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DistroWatch Weekly, Issue 525

Filed under
Linux

Welcome to this year's 37th issue of DistroWatch Weekly! Ubuntu has always presented itself as an operating system for end users, notably desktop and laptop computers, so it might have escaped the attention of many that the project also provides an excellent server variant. But what do you do if you are just starting up with Linux and would like to build a website running Ubuntu? Simple - get the third edition of The Official Ubuntu Server Book. Jesse Smith is happy with the publication, believing that it "takes some difficult subjects and boils them down nicely". Read his complete book review below.

In the news section, FreeBSD launches the first alpha of version 10 with a surprising array of new features, OpenBSD prepares for the release of version 5.4, Linux Mint delivers a brand-new version of the excellent MintBox, and openSUSE unveils a new image for the Raspberry Pi mini computer. Also in this week's issue, a discussion about the alternatives to the Skype voice-over-IP service and instant messaging client and an intriguing interview with the leader of Manjaro Linux, a user-friendly fork or Arch Linux.

Happy reading!




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A recent survey by the Uptime Institute of 1,000 IT executives found that 50 percent of senior enterprise IT executives expect the majority of IT workloads to reside off-premise in cloud or colocation sites in the future. Of those surveyed, 23 percent expect the shift to happen next year, and 70 percent expect that shift to occur within the next four years. Read more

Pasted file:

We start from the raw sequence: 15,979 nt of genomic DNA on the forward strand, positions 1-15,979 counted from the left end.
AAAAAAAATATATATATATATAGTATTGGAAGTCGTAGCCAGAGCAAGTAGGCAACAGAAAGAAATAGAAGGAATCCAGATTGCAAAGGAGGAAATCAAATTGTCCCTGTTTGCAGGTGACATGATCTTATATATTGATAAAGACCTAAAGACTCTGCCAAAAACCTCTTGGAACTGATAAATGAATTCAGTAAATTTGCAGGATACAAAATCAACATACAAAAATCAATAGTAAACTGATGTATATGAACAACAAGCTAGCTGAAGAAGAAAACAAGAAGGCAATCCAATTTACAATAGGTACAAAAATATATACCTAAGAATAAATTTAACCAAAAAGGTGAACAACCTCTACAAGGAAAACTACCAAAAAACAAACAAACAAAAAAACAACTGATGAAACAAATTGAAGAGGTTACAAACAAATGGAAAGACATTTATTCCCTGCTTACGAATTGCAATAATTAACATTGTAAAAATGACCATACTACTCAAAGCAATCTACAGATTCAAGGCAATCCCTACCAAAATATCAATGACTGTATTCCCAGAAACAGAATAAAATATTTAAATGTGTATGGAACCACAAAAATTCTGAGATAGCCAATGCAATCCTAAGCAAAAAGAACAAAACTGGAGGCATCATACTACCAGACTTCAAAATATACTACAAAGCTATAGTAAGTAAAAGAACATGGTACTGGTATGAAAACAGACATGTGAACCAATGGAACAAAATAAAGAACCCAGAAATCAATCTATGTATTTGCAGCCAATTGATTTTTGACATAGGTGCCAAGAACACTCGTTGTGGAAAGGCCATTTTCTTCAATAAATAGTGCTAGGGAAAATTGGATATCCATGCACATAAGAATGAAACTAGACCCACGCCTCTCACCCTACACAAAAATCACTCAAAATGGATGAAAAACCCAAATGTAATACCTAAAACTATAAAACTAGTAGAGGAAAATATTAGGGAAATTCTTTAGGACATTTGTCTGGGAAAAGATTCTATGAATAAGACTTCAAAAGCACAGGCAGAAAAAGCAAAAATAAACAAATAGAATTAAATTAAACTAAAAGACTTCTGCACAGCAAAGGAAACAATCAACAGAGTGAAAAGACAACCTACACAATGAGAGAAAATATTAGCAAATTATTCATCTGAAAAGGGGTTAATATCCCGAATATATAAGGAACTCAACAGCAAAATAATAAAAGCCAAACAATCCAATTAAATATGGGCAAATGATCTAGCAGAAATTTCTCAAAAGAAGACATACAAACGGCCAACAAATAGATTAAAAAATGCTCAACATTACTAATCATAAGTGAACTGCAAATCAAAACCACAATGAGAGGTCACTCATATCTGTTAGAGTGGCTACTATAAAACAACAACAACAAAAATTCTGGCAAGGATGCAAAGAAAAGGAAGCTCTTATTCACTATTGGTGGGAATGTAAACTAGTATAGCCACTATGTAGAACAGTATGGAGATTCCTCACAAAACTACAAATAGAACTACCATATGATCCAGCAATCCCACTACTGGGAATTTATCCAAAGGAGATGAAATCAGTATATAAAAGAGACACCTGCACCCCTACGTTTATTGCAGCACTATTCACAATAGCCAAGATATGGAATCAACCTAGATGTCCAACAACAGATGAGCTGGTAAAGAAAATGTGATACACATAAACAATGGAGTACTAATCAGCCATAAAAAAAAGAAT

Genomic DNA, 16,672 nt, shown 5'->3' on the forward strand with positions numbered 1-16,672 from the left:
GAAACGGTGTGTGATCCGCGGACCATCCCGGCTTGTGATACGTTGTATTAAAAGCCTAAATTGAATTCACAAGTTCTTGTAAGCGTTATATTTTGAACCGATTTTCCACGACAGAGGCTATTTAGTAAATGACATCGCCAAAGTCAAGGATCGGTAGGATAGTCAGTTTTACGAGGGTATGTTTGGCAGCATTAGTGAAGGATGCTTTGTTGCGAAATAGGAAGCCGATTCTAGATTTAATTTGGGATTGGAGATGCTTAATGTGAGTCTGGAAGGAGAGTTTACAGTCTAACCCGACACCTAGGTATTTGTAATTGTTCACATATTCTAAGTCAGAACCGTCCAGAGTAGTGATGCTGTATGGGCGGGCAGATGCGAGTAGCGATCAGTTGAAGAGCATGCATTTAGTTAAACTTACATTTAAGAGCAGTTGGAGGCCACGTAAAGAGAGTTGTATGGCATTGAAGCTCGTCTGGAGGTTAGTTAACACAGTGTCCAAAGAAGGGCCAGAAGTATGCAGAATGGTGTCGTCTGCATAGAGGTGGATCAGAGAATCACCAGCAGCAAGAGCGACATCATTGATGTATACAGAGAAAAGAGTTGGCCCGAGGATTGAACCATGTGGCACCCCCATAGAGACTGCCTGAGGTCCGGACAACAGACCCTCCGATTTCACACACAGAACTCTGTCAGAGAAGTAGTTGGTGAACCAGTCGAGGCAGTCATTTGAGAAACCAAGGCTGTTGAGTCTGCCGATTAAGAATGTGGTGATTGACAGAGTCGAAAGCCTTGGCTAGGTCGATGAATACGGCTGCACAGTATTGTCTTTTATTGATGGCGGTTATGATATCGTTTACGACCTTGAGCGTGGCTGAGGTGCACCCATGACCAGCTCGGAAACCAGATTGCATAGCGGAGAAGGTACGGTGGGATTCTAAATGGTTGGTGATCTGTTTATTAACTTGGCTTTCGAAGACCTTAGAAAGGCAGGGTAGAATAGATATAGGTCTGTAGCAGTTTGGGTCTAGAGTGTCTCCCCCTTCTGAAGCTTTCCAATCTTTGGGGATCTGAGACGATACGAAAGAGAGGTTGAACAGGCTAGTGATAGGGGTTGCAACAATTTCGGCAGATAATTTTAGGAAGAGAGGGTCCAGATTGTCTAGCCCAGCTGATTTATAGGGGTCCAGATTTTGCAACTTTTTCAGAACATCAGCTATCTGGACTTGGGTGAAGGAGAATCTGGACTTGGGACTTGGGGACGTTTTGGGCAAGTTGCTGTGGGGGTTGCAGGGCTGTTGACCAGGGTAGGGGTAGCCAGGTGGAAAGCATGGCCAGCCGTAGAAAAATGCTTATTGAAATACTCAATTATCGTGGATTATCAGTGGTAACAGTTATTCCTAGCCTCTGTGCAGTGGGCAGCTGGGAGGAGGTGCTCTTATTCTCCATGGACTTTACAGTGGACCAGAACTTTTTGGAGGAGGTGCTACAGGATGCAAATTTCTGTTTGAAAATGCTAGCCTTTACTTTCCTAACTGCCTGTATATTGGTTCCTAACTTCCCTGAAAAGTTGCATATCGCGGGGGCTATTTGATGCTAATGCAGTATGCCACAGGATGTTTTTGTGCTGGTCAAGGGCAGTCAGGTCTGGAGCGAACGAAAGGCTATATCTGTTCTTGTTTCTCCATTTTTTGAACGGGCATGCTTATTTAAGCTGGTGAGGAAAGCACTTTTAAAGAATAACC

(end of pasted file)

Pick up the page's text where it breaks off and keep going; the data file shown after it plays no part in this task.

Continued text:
Security Leftovers

  • Teardrop Attack: What Is It And How Does It Work?
    In Teardrop Attack, fragmented packets that are sent in the to the target machine, are buggy in nature and the victim’s machine is unable to reassemble those packets due to the bug in the TCP/IP fragmentation.
  • Updating code can mean fewer security headaches
    Organizations with high rates of code deployments spend half as much time fixing security issues as organizations without such frequent code updates, according to a newly released study. In its latest annual state-of-the-developer report, Devops software provider Puppet found that by better integrating security objectives into daily work, teams in "high-performing organizations" build more secure systems. The report, which surveyed 4,600 technical professionals worldwide, defines high IT performers as offering on-demand, multiple code deploys per day, with lead times for changes of less than one hour. Puppet has been publishing its annual report for five years.
  • Over half of world's top domains weak against email spoofing
    Over half of the world's most popular online services have misconfigured servers which could place users at risk from spoof emails, researchers have warned. According to Swedish cybersecurity firm Detectify, poor authentication processes and configuration settings in servers belonging to hundreds of major online domains are could put users at risk of legitimate-looking phishing campaigns and fraudulent emails.